US 20040154005 A1
A method and system assembles state transition tables (100) from a plurality of modular sub-tables (102). In one embodiment, each sub-table (102) defines an individual statement in a programming language. Combining multiple sub-tables (102) together into one large table (100) creates a dictionary for a programming language that can be used to, for example, compile code into the programming language or translate code from one language to another. Using sub-tables (102) simplifies construction of the larger table (100) and makes it easier to add, modify, or remove portions of the table (102).
1. A state transition table defining a plurality of statements in a programming language, each statement defined by at least one token, comprising:
a plurality of sub-tables, each sub-table corresponding to one of said plurality of statements,
wherein each sub-table is a two-dimensional array defining an action for at least one token in at least one state.
2. The state transition table of
3. The state transition table of
4. The state transition table of
5. The state transition table of
6. The state transition table of
7. A method for accessing a state transition table defining a plurality of statements in a programming language, each statement defined by at least one token, comprising:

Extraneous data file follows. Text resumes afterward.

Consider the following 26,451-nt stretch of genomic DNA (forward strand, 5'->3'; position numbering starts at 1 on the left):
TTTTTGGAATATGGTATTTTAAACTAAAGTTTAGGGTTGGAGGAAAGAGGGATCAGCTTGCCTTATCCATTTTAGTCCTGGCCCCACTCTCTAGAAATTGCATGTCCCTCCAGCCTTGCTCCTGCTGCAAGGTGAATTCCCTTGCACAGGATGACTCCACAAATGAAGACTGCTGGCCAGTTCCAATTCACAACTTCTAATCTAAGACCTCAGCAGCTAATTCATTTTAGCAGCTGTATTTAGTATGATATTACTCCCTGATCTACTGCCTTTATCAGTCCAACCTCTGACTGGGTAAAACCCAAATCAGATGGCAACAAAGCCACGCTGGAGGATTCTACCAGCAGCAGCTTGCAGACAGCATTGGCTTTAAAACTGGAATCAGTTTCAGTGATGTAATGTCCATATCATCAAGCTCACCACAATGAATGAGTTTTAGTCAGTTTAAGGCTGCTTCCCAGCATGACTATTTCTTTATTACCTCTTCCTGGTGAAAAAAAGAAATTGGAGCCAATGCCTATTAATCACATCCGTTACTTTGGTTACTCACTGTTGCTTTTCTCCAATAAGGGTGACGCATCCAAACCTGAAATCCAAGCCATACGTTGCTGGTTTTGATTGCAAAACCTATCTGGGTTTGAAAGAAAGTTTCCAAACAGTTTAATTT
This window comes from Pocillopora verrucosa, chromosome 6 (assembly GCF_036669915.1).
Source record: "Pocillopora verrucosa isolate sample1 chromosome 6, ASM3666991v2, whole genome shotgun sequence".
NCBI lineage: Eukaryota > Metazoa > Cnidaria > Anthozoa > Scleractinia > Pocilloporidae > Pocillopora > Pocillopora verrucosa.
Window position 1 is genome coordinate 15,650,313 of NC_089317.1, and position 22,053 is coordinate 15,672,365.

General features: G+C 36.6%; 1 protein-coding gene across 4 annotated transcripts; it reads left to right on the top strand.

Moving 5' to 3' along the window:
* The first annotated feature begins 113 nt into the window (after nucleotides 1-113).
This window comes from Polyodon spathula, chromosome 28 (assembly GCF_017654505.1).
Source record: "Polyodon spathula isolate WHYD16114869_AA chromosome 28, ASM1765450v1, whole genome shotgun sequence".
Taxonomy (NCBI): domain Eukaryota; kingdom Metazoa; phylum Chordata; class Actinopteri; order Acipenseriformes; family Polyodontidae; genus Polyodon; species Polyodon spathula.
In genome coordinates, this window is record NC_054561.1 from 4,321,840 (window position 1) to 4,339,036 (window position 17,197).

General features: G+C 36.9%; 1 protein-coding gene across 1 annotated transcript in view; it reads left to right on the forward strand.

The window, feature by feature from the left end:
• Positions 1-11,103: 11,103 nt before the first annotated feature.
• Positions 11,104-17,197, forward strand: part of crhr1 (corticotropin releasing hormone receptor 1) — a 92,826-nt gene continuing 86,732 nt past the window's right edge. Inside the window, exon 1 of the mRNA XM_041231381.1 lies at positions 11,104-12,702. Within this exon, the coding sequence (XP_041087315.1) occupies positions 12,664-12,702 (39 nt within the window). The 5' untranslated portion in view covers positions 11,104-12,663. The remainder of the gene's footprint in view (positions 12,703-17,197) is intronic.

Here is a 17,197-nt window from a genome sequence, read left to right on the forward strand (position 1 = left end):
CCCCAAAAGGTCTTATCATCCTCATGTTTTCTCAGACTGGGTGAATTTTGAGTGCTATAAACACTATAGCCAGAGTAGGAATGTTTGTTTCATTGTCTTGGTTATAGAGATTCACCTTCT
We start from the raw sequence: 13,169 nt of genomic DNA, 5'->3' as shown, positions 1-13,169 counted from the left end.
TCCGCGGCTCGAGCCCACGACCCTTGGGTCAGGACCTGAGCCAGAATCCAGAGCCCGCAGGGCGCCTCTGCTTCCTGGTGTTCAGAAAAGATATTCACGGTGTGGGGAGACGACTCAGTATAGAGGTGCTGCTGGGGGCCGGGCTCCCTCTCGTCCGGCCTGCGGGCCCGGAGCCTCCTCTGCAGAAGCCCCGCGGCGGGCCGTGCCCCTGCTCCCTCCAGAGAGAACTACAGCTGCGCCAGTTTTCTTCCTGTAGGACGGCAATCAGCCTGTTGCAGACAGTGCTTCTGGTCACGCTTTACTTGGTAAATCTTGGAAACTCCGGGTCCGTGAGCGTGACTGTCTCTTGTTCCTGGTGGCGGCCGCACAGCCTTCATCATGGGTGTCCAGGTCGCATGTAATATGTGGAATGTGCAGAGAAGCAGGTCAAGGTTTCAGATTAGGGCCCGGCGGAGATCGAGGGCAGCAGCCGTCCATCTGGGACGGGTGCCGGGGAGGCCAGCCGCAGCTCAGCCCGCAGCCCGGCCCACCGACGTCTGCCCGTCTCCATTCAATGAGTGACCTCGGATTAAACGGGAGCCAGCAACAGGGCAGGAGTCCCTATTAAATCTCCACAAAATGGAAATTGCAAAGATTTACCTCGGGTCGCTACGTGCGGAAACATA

receiving one of said plurality of statements;
accessing a sub-table in the state transition table, wherein the accessed sub-table corresponds to the received statement;
receiving a token corresponding to the received statement;
accessing the sub-table corresponding to the received statement based on the received token and a current state; and
carrying out an action corresponding to the received token and the current state.
8. The method of
receiving a second one of said plurality of statements; and
accessing a second sub-table corresponding to the second received statement.
9. A method of generating a state transition table defining a plurality of statements in a programming language, comprising:
generating a plurality of sub-tables, each sub-table corresponding to one of said plurality of statements; and
assembling said plurality of sub-tables together to generate the state transition table.
10. The method of